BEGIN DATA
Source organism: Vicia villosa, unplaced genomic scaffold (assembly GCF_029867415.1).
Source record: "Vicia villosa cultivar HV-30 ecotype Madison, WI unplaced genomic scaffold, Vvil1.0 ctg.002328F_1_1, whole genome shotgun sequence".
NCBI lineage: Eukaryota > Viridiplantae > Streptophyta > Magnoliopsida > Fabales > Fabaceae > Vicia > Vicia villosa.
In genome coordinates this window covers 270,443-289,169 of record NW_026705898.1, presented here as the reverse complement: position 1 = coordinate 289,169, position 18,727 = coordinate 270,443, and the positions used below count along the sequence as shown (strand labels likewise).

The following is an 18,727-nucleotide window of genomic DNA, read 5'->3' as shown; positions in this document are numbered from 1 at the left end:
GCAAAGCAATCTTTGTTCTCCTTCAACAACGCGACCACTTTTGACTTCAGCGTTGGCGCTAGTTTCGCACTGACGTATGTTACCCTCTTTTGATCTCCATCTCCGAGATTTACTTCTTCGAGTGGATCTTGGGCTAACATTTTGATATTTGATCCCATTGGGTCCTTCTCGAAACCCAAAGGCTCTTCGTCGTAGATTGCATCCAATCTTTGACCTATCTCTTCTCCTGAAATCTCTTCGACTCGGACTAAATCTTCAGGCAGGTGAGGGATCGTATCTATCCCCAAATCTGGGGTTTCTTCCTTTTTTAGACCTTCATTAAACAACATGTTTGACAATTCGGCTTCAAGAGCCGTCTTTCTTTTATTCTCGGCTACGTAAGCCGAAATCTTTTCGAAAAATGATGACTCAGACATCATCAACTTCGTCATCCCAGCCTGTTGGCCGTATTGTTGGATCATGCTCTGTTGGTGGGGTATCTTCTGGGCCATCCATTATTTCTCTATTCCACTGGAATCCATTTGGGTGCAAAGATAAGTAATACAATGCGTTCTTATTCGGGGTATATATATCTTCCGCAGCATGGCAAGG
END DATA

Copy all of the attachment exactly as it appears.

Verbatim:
Source organism: Vicia villosa, unplaced genomic scaffold (assembly GCF_029867415.1).
Source record: "Vicia villosa cultivar HV-30 ecotype Madison, WI unplaced genomic scaffold, Vvil1.0 ctg.002328F_1_1, whole genome shotgun sequence".
NCBI lineage: Eukaryota > Viridiplantae > Streptophyta > Magnoliopsida > Fabales > Fabaceae > Vicia > Vicia villosa.
In genome coordinates this window covers 270,443-289,169 of record NW_026705898.1, presented here as the reverse complement: position 1 = coordinate 289,169, position 18,727 = coordinate 270,443, and the positions used below count along the sequence as shown (strand labels likewise).

The following is an 18,727-nucleotide window of genomic DNA, read 5'->3' as shown; positions in this document are numbered from 1 at the left end:
GCAAAGCAATCTTTGTTCTCCTTCAACAACGCGACCACTTTTGACTTCAGCGTTGGCGCTAGTTTCGCACTGACGTATGTTACCCTCTTTTGATCTCCATCTCCGAGATTTACTTCTTCGAGTGGATCTTGGGCTAACATTTTGATATTTGATCCCATTGGGTCCTTCTCGAAACCCAAAGGCTCTTCGTCGTAGATTGCATCCAATCTTTGACCTATCTCTTCTCCTGAAATCTCTTCGACTCGGACTAAATCTTCAGGCAGGTGAGGGATCGTATCTATCCCCAAATCTGGGGTTTCTTCCTTTTTTAGACCTTCATTAAACAACATGTTTGACAATTCGGCTTCAAGAGCCGTCTTTCTTTTATTCTCGGCTACGTAAGCCGAAATCTTTTCGAAAAATGATGACTCAGACATCATCAACTTCGTCATCCCAGCCTGTTGGCCGTATTGTTGGATCATGCTCTGTTGGTGGGGTATCTTCTGGGCCATCCATTATTTCTCTATTCCACTGGAATCCATTTGGGTGCAAAGATAAGTAATACAATGCGTTCTTATTCGGGGTATATATATCTTCCGCAGCATGGCAAGG